Christie’s Bridge Problem (II)
Alex Roarty reports that Christie’s supporters in the GOP are sticking with him for now:
For all the risk posed, many GOP leaders are convinced that as long as Christie isn’t implicated further, he’ll escape the controversy with only minor scratches. The fundamentals of his appeal—a demonstrated connection with blue-state voters and strong leadership qualities—are too strong to ignore.
This reaction doesn’t make much sense to me, but then I don’t share Christie supporters’ enthusiasm for him, either. The lane closure episode ought to be a flashing warning light to Christie backers that their original assessment of his competence was likely very wrong, but so far that doesn’t appear to be what is happening. Enthusiasm for Christie as a potential presidential or vice presidential candidate has always exceeded his qualifications for these roles, but he has been built up into a leading contender for so long that none of his supporters wants to admit that they may have been mistaken from the start. His boosters in the party have ignored any possible liabilities that Christie could have, and by remaining oblivious or indifferent to his flaws (or pretending that those flaws are admirable qualities) they have convinced themselves that he is a more formidable candidate than really is. Having elevated Christie to the position of the default “establishment” candidate, his backers are to some extent stuck with supporting him for lack of an alternative. Because they continue to overrate him as a candidate, they won’t see any need to go looking for an alternative until it is much too late.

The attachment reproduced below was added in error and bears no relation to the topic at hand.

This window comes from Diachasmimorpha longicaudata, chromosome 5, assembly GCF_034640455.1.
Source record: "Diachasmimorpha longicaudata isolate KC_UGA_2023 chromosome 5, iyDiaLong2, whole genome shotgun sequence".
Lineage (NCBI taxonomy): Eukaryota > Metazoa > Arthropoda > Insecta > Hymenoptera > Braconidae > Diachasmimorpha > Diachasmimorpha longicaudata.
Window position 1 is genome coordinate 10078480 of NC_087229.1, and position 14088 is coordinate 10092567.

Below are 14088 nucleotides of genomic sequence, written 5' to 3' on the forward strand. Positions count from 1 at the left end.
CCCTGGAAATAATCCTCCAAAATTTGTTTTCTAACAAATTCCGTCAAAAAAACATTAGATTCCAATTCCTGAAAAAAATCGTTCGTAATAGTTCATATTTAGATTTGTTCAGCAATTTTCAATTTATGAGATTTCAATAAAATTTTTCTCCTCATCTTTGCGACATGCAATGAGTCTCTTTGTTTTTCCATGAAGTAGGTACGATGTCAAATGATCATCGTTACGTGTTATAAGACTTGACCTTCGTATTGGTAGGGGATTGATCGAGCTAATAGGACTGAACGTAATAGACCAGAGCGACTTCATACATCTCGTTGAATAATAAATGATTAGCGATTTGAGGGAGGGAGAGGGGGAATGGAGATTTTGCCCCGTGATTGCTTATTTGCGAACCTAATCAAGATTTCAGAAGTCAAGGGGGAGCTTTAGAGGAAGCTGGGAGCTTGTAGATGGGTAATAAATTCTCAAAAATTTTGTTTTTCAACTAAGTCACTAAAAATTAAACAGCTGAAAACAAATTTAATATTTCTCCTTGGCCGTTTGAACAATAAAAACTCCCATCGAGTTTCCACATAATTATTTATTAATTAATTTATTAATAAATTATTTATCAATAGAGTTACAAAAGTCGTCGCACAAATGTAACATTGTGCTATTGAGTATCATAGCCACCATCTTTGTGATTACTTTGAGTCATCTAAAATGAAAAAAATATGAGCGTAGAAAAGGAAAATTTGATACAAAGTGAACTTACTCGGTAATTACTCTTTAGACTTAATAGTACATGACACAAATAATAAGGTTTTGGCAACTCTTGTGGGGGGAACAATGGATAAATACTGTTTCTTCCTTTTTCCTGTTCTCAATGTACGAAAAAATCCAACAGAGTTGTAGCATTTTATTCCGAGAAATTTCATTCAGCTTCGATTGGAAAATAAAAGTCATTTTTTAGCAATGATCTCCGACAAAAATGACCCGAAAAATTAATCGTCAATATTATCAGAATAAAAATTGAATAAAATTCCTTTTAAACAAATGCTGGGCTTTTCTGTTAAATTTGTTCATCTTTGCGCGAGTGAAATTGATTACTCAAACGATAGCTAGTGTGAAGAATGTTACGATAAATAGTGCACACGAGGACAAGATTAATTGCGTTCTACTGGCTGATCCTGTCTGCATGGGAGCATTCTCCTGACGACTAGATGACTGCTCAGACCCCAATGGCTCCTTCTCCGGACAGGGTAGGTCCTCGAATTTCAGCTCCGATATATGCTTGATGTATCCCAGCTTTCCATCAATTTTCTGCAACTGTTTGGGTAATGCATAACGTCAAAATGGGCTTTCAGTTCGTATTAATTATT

As for Christie’s claim that he knew nothing about what his aides and appointees had done until this week, it strains credulity. He must have known what his people were doing, or he must have learned about it at some point in the last few months. Add this episode to the list of reasons why Christie shouldn’t be trusted with more power.